Congress

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From Texas Standard.

Last week, the Illinois State Legislature ratified the Equal Rights Amendment, an addition to the U.S. Constitution that would provide protection from discrimination based on sex.

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From Texas Standard.

Young immigrants protected by the DACA program have been in limbo since the Obama-era program was canceled by President Trump last year.  Now we’re hearing rumblings of Republicans, including at least one from Texas, trying a new strategy to get a DACA vote in Congress.

The Lyda Hill Texas Collection of Photographs in Carol M. Highsmith's America Project, Library of Congress, Prints and Photographs Division.

From Texas Standard.

You can squeeze a lot into a spending proposal that’s 2,200 pages long and $1.3 trillion deep. But if you look at the fine print in the spending deal passed by Congress and signed by the president late Friday, you may notice something big in there when it comes to Texas – $1.6 billion in new border security infrastructure.

Jorge Sanhueza-Lyon/KUT News

From Texas Standard.

After a long night in Congress – propelled by an hours-long objection from Sen. Rand Paul (R-Ky)– lawmakers passed a budget measure to avert another government shutdown. Texas Sen. John Cornyn called Paul’s blockade “irresponsible.”

Sean Theriault, a professor in the Department of Government at the University of Texas, says that Thursday night was typical behavior from Rand Paul, particularly because he’s known as a deficit hawk.

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From Texas Standard.

Unless Congress passes a continuing resolution, this week non-essential federal spending will dry up on Friday at midnight, and the U.S. government will shut down. Disagreements over DACA and other immigration priorities continue to divide the Congress, and the potential shutdown is being used as leverage. But how would a government shutdown affect Texas and Texans, and what essential services are exempted?

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From Texas Standard.

During a White House meeting Tuesday between Democratic and Republican congressional leaders, President Donald Trump strayed from the subject of immigration to the topic of how things get done in Washington and a practice that was banished by Congress in the name of reform.

Martin do Nascimento/KUT

From Texas Standard.

Across the country right now, more than 700,000 people are looking to Congress for an answer about their futures – and about 124,000 of them live in Texas. We’re talking about Dreamers, the name that refers to young people brought to the U.S. without authorization when they were just kids. Now, the Obama-era executive action protecting them from deportation is set to expire and it’s up to lawmakers in Washington to decide what to do next.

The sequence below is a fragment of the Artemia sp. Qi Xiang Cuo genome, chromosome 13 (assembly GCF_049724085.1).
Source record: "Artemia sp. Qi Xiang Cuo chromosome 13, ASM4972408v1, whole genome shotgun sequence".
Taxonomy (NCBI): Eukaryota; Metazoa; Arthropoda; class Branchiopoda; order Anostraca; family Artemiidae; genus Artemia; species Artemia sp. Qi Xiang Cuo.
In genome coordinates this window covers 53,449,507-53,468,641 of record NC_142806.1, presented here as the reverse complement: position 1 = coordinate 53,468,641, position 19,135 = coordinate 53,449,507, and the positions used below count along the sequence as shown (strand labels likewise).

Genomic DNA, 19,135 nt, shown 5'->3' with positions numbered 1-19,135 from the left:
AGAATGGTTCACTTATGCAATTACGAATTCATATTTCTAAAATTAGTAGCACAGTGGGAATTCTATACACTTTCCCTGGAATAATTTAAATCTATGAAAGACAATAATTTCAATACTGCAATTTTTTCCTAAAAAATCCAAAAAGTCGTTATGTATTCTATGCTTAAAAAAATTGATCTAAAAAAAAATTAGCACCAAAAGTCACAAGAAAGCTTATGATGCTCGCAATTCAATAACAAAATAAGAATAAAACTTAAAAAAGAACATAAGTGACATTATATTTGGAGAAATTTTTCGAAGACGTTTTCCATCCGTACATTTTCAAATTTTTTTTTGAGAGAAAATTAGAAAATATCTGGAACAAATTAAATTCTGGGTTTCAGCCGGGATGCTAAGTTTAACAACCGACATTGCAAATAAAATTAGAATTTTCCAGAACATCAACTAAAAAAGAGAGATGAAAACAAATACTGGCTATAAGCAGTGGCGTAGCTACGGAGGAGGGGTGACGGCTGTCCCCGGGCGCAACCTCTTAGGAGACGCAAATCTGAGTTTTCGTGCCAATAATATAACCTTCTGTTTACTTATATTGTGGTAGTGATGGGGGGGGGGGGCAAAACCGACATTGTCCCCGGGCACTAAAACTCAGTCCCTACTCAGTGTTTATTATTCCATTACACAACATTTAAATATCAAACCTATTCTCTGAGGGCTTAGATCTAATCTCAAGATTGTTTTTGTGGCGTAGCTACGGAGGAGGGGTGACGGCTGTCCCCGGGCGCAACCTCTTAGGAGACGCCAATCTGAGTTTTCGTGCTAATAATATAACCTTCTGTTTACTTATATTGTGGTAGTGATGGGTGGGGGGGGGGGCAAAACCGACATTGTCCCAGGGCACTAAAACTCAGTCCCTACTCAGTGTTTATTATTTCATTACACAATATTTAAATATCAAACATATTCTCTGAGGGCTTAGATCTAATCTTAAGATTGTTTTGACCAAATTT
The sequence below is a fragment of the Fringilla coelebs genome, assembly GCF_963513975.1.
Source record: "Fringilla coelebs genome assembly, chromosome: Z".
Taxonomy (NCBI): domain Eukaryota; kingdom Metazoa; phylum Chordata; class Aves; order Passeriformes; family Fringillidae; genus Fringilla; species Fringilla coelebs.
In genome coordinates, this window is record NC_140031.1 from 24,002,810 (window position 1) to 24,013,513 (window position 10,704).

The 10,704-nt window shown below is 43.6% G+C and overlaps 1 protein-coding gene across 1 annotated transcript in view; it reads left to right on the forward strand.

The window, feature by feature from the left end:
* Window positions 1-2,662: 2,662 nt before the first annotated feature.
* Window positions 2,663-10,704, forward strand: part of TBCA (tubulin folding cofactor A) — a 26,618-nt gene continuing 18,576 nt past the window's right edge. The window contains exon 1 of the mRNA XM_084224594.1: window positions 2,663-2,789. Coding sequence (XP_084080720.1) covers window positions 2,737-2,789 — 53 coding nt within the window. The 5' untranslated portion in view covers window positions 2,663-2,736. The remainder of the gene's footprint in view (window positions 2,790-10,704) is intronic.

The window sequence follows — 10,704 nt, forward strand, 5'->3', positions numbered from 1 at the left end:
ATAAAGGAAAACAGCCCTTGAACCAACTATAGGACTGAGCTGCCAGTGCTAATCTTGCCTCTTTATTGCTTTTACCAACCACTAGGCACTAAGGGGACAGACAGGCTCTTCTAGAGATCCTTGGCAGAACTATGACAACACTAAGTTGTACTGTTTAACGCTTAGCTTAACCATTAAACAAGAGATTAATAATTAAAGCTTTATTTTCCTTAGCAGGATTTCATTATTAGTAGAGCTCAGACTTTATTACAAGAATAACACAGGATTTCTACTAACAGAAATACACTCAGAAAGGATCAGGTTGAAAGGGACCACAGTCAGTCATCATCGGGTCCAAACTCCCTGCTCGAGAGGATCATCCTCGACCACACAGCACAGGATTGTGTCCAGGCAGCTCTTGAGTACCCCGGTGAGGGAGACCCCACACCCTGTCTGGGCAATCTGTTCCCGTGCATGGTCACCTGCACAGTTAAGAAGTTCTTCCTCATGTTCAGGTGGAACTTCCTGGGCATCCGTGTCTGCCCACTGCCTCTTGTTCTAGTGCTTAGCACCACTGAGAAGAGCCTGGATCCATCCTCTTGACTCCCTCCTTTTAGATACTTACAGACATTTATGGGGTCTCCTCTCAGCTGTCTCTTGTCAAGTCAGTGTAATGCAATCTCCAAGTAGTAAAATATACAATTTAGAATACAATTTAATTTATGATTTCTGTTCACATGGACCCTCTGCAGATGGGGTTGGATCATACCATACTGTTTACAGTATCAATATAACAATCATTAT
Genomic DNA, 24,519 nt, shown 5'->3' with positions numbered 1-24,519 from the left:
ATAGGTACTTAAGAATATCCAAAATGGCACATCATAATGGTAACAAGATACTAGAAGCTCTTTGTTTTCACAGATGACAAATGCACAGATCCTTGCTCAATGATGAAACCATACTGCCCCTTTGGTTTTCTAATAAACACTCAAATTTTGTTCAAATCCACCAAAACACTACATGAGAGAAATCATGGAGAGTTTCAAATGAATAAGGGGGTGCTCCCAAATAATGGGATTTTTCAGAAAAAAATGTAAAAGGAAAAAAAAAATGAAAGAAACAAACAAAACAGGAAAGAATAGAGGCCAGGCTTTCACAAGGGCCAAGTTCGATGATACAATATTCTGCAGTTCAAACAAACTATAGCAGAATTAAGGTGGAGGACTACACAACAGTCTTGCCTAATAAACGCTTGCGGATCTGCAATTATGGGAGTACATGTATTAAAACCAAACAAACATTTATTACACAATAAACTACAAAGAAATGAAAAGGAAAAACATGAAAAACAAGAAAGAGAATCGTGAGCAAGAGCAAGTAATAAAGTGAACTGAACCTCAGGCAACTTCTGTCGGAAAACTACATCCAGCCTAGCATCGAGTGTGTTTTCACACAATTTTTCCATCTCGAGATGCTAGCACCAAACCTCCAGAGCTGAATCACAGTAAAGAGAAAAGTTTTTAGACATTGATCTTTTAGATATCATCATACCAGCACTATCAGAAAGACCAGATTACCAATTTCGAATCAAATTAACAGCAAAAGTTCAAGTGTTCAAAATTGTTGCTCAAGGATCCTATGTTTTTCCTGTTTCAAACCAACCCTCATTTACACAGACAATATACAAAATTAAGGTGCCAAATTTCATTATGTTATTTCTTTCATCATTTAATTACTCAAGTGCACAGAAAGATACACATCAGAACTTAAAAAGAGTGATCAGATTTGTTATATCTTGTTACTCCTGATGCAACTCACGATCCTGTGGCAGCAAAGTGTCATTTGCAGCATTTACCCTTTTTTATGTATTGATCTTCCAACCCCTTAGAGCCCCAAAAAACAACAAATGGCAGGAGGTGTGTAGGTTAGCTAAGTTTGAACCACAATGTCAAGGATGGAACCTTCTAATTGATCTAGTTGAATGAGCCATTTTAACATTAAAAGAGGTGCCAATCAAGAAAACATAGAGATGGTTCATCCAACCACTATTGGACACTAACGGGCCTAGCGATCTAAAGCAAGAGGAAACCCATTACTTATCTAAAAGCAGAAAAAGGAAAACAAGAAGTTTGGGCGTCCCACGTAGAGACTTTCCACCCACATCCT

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From Texas Standard.

Republicans are set to pass a once in a generation tax overhaul. That was dramatic, but here’s where it could get really messy: in the run up to Christmas, we could see a government shutdown if both chambers of Congress can’t get it together on a bill to extend federal funding. As of this moment, it’s not just Republicans and Democrats who don’t see eye to eye – it’s the House and Senate, too.

Jorge Sanhueza-Lyon/KUT News

From Texas Standard.

There’s a whole lot of potential change right now on the Texas political landscape. Texas Agriculture Commissioner Sid Miller has a challenger for his office from fellow Republican Trey Blocker, a longtime lobbyist who will take on the colorful incumbent. It’s the most serious intra-party challenge to a sitting statewide official – at least so far.

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From Texas Standard.

The U.S. House passed its version of a tax bill on Nov. 16, and now the Senate is racing to pass its own version before the end of the year.

As the clock ticks down, what ultimately happens with this tax bill could shape the terms of engagement for the midterm elections in 2018.

A small group of GOP senators may not be on board with the plan yet. John Diamond, director of Rice University’s Center for Public Finance, says that at least one senator is concerned that the tax plan doesn’t help small businesses.

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From Texas Standard.

A new proposal from Republican lawmakers would cut some tax rates and overhaul portions of the U.S. tax code. House Republicans rolled out the Tax Cuts and Jobs Act in Washington on Thursday.

Among the most controversial aspects of the GOP tax plan is that it lowers the mortgage interest deduction for homeowners. Current homeowners wouldn’t be affected, but new borrowers would only be able to deduct the first $500,000 – that’s down from the current limit, which is $1 million.

John Diamond, director of Rice University’s Center for Public Finance says that the mortgage deduction change could lower Texas home values by 1-2 percent.

Photo courtesy The Texas Tribune for KUT News

From Texas Standard:

Gov. Greg Abbott was in Washington on Tuesday, seeking additional federal funding for Harvey relief and getting an earful from Texas' congressional delegation – a group he called "spineless" a few weeks ago when he felt they weren't working hard enough to bring home the bacon.

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From Texas Standard:

All eyes were on Alabama, Tuesday, as incumbent Luther Strange and conservative firebrand Roy Moore faced off in the state’s Republican senate primary. Moore won, despite the fact that Strange was supported by President Donald Trump and Senate Majority Leader Mitch McConnell. The race will be decided next month, when Moore faces Democrat Doug Jones. And the upset of Strange, who was appointed to the seat vacated by Attorney General Jeff Sessions, has many wondering whether other Republican incumbents should be worried. Even in Texas.

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From Texas Standard:

On Wednesday, the House easily approved nearly $8 billion in short-term funds for areas hit by Hurricane Harvey. Meanwhile, members of the Texas congressional delegation from both parties are working together to direct more federal money to the Gulf Coast, and to influence the way they are spent.